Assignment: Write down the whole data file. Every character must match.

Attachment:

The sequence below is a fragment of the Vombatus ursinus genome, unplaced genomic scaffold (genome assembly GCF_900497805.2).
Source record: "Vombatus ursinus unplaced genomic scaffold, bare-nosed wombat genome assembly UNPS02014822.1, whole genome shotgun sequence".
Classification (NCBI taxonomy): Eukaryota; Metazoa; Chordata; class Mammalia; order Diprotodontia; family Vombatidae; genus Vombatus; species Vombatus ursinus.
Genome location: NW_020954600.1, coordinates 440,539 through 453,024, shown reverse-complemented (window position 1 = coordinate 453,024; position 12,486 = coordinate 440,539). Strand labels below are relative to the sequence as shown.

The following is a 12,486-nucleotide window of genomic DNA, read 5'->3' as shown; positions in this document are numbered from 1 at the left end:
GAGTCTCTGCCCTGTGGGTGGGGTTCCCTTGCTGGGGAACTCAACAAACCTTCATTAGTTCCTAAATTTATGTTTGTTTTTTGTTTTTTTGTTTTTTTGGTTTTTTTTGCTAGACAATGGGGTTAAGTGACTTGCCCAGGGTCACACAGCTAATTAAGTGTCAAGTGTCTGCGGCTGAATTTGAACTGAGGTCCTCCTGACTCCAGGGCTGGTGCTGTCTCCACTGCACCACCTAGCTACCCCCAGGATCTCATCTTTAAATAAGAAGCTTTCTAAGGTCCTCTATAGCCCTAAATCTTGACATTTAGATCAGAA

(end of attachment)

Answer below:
The sequence below is a fragment of the Vombatus ursinus genome, unplaced genomic scaffold (genome assembly GCF_900497805.2).
Source record: "Vombatus ursinus unplaced genomic scaffold, bare-nosed wombat genome assembly UNPS02014822.1, whole genome shotgun sequence".
Classification (NCBI taxonomy): Eukaryota; Metazoa; Chordata; class Mammalia; order Diprotodontia; family Vombatidae; genus Vombatus; species Vombatus ursinus.
Genome location: NW_020954600.1, coordinates 440,539 through 453,024, shown reverse-complemented (window position 1 = coordinate 453,024; position 12,486 = coordinate 440,539). Strand labels below are relative to the sequence as shown.

The following is a 12,486-nucleotide window of genomic DNA, read 5'->3' as shown; positions in this document are numbered from 1 at the left end:
GAGTCTCTGCCCTGTGGGTGGGGTTCCCTTGCTGGGGAACTCAACAAACCTTCATTAGTTCCTAAATTTATGTTTGTTTTTTGTTTTTTTGTTTTTTTGGTTTTTTTTGCTAGACAATGGGGTTAAGTGACTTGCCCAGGGTCACACAGCTAATTAAGTGTCAAGTGTCTGCGGCTGAATTTGAACTGAGGTCCTCCTGACTCCAGGGCTGGTGCTGTCTCCACTGCACCACCTAGCTACCCCCAGGATCTCATCTTTAAATAAGAAGCTTTCTAAGGTCCTCTATAGCCCTAAATCTTGACATTTAGATCAGAA